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Striatal dysfunction during reversal learning in unmedicated schizophrenia patients

MPG-Autoren
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Schlagenhauf,  Florian
Max Planck Fellow Group Cognitive and Affective Control of Behavioural Adaptation, MPI for Human Cognitive and Brain Sciences, Max Planck Society;

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Deserno,  Lorenz
Max Planck Fellow Group Cognitive and Affective Control of Behavioural Adaptation, MPI for Human Cognitive and Brain Sciences, Max Planck Society;

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Schlagenhauf_2014.pdf
(Verlagsversion), 892KB

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Zitation

Schlagenhauf, F., Huys, Q. J. M., Deserno, L., Rapp, M. A., Beck, A., Heinze, H. J., et al. (2014). Striatal dysfunction during reversal learning in unmedicated schizophrenia patients. NeuroImage, 89, 171-180. doi:10.1016/j.neuroimage.2013.11.034.


Zitierlink: http://hdl.handle.net/11858/00-001M-0000-0014-B4F3-6
Zusammenfassung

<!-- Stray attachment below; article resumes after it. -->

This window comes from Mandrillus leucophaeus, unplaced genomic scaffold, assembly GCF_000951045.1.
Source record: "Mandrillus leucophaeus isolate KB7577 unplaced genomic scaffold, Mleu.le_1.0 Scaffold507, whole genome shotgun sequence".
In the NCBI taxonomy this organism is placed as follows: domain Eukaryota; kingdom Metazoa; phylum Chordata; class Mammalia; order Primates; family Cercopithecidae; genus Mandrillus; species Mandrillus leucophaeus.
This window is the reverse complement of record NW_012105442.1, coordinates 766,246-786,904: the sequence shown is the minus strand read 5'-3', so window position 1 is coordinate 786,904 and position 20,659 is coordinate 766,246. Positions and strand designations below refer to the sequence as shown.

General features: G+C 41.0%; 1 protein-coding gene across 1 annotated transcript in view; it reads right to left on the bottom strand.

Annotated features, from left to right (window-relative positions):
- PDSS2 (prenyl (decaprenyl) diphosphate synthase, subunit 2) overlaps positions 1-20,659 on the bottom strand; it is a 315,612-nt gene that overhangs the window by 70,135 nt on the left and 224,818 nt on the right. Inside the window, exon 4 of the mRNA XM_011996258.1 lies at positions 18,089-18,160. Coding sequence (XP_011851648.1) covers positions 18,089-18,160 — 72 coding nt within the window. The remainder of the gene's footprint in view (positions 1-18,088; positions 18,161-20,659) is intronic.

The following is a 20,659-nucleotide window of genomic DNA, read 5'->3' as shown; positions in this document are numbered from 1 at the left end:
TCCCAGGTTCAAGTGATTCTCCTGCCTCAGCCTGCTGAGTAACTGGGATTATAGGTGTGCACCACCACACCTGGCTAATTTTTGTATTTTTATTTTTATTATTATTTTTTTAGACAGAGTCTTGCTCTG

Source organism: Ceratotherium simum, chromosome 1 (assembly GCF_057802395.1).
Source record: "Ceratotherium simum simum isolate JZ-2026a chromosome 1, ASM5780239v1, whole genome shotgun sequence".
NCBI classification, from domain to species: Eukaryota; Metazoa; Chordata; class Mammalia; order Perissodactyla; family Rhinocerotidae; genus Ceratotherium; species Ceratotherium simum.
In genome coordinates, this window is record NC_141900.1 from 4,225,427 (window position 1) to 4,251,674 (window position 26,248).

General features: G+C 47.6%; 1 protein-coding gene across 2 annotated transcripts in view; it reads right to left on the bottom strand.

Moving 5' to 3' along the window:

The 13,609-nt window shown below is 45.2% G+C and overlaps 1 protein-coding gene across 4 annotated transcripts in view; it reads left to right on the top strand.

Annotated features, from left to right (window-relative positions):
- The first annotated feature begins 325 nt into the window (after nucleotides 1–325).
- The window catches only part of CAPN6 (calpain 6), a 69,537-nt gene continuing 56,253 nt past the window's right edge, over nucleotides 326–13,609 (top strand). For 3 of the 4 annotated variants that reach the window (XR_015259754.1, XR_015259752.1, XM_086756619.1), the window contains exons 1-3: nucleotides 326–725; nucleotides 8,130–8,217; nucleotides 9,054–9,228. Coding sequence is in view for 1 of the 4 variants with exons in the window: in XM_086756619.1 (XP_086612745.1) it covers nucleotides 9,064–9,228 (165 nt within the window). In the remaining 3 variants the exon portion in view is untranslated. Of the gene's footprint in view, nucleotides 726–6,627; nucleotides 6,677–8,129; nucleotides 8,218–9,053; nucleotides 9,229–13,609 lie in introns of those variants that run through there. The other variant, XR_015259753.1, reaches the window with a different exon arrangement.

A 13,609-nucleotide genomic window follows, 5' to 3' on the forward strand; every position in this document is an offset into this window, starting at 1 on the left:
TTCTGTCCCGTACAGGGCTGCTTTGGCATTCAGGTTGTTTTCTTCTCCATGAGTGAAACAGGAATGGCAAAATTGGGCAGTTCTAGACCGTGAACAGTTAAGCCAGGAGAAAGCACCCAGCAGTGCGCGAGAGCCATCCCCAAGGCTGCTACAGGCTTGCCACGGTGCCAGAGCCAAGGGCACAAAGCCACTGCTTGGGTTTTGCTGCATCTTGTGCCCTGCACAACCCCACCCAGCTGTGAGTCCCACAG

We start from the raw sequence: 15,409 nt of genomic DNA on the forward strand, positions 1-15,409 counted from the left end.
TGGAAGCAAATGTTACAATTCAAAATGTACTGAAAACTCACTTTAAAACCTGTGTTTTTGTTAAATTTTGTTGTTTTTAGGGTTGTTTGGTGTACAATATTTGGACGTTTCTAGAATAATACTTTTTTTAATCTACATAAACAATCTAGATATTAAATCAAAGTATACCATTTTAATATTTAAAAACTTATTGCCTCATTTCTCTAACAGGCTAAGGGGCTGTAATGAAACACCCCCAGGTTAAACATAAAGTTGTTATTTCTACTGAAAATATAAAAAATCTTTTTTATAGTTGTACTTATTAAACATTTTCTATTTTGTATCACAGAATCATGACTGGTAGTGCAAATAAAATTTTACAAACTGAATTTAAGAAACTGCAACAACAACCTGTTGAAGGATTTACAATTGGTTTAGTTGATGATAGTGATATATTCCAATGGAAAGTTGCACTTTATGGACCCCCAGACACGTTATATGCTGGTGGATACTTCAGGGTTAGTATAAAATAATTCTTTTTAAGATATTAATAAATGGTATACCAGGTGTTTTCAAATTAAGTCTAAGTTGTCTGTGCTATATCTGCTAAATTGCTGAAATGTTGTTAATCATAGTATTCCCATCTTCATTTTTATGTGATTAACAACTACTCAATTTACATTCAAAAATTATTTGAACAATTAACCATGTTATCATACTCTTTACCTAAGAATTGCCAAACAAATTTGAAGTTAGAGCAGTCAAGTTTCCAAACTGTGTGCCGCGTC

Subjects with schizophrenia are impaired at reinforcement-driven reversal learning from as early as their first episode. The neurobiological basis of this deficit is unknown. We obtained behavioral and fMRI data in 24 unmedicated, primarily first episode, schizophrenia patients and 24 age-, IQ- and gender-matched healthy controls during a reversal learning task. We supplemented our fMRI analysis, focusing on learning from prediction errors, with detailed computational modeling to probe task solving strategy including an ability to deploy an internal goal directed model of the task. Patients displayed reduced functional activation in the ventral striatum (VS) elicited by prediction errors. However, modeling task performance revealed that a subgroup did not adjust their behavior according to an accurate internal model of the task structure, and these were also the more severely psychotic patients. In patients who could adapt their behavior, as well as in controls, task solving was best described by cognitive strategies according to a Hidden Markov Model. When we compared patients and controls who acted according to this strategy, patients still displayed a significant reduction in VS activation elicited by informative errors that precede salient changes of behavior (reversals). Thus, our study shows that VS dysfunction in schizophrenia patients during reward-related reversal learning remains a core deficit even when controlling for task solving strategies. This result highlights VS dysfunction is tightly linked to a reward-related reversal learning deficit in early, unmedicated schizophrenia patients.